Trigger warning: suicidal ideation
So this may come as a shock to all of you but I am in fact a human being and not a robot. Because of this fact, there are certain things that I mess up on, have emotions about, and respond to in biased and sometimes irrational ways. There have been a number of people who have been pushing my buttons lately, and I apologize to people that I went off on, but there is something that I need to address, which I will try to do in a series of posts today and possibly into tomorrow to explain my reaction to a particular mindset.
This is the mindset that truth is all important and that we must never ever let ourselves be irrational or think things without evidence. I think this can be a toxic mindset for a number of reasons. The first I’m going to introduce in this post is extremely personal, and so I may end up disabling comments on this post if things get out of hand at all. This is not meant to be much by way of an argument, it is not meant to be rooted in any deep or intellectual philosophy. It is rooted strictly in my personal experience and what I perceive to be the experiences of others.
So last night after feeling frustrated about this mindset for some time, I finally realized something and I sat down and wrote this:
The temporary suspension of the need for evidence is so important to me right now that it feels like a punch in the gut when someone tells me I should always look for evidence and only believe based on evidence. Right now, I have suspended judgment on something very important: whether or not I deserve to live. I don’t think the evidence points in life’s favor, but I have decided to trust those around me when they say I do deserve it, and take it on faith for now because it’s an incredibly important conclusion and because I know that others believe I’m wrong.
I don’t have enough evidence yet, and I don’t know how to get enough evidence to prove to myself that I deserve life. I’m trying to have faith in the people who tell me that they have enough evidence, or that they can interpret the available evidence in a way that’s better than what I can do.
When someone tells me that all faith is wishful thinking, I can’t help but hear “You deserve to die and anything else is wishful thinking”.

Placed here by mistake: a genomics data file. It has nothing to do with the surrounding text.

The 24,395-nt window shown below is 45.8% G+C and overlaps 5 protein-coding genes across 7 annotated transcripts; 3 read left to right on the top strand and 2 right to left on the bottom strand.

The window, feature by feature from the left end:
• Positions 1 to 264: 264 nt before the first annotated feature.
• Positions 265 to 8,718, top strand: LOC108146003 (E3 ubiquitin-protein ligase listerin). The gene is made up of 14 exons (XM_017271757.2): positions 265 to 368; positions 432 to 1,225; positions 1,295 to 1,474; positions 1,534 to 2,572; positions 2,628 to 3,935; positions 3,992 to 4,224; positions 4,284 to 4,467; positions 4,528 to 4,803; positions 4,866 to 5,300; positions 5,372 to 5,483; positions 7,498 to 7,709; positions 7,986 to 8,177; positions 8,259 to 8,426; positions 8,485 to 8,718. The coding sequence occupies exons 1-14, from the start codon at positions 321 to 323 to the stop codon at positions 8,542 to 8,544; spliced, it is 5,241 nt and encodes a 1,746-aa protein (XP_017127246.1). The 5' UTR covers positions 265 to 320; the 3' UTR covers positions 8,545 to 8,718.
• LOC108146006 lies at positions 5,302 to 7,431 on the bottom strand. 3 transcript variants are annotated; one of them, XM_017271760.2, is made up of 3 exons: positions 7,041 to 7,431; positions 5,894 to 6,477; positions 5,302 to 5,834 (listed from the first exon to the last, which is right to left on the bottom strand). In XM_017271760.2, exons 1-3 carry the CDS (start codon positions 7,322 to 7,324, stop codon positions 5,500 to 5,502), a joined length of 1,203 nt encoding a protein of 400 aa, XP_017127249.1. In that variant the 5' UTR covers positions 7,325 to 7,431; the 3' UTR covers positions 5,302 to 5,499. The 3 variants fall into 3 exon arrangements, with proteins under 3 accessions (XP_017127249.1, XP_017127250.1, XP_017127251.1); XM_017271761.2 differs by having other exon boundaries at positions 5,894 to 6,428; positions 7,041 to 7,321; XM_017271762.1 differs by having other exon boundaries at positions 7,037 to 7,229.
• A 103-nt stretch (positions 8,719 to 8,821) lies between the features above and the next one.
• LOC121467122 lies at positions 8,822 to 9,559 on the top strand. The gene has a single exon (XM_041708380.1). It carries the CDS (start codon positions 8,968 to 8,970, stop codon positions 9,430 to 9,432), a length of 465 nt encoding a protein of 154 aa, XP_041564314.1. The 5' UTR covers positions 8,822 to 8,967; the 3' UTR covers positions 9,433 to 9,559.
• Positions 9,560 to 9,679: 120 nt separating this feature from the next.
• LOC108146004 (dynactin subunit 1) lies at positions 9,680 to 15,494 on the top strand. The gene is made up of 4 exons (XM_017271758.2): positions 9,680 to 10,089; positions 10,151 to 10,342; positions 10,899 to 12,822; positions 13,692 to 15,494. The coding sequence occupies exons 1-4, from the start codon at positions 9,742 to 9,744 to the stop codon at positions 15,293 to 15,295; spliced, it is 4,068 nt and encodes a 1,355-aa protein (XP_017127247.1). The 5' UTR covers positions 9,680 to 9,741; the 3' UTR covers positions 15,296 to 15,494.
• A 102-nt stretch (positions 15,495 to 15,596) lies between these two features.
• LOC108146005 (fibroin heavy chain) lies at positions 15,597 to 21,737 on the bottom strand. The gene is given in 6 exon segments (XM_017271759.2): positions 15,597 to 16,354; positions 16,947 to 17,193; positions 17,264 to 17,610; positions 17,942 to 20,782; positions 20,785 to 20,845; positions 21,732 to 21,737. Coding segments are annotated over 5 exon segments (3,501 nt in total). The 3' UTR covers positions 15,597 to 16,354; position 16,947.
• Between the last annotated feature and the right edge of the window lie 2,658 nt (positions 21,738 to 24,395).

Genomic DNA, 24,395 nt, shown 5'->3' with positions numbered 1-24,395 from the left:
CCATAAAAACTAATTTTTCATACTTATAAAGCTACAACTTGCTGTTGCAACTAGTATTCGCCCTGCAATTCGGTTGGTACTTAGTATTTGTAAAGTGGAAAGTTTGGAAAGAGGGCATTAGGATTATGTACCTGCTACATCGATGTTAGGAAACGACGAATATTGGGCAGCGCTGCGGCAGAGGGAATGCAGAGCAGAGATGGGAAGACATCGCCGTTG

You may not like the language of faith, but sometimes we need to recognize when we are not in a position to survey the evidence, and on occasion we might need to abdicate that responsibility to others for a while. I know that my brain cannot accurately survey the evidence around me right now, and so for the moment I am asking others to do it for me. That is faith for me. It’s trust. It’s why I’m alive, and it is far from irrational. On the contrary, it’s the best kind of rationality I can muster when my brain refuses rationality.
After writing this, I am certain that I’m not the only one who has to sometimes abdicate rationality to others. I’m sure I’m not the only one who feels like sometimes the only way to get through my life is to trust someone else when they say something kind, even when you firmly believe it’s not true. While I strive for rationality as an ideal, we are all human beings, and we all have emotions and difficulties that make pure rationality impossible, and sometimes harmful. Sometimes the most rational thing we can do is recognize our emotions and then trust others to help us see around them. I see that as a form of faith, and I think that it’s beautiful. If you have a problem with the word faith, then just replace it with trust, and I think it’s just as wonderful. We can’t always know the evidence for everything. We can’t always see it correctly or interpret it correctly. Oftentimes our brains or our senses work against us. We need help. We need to rely on each other to see the world as correctly as possible. This intersubjectivity is the faith that I believe atheists need.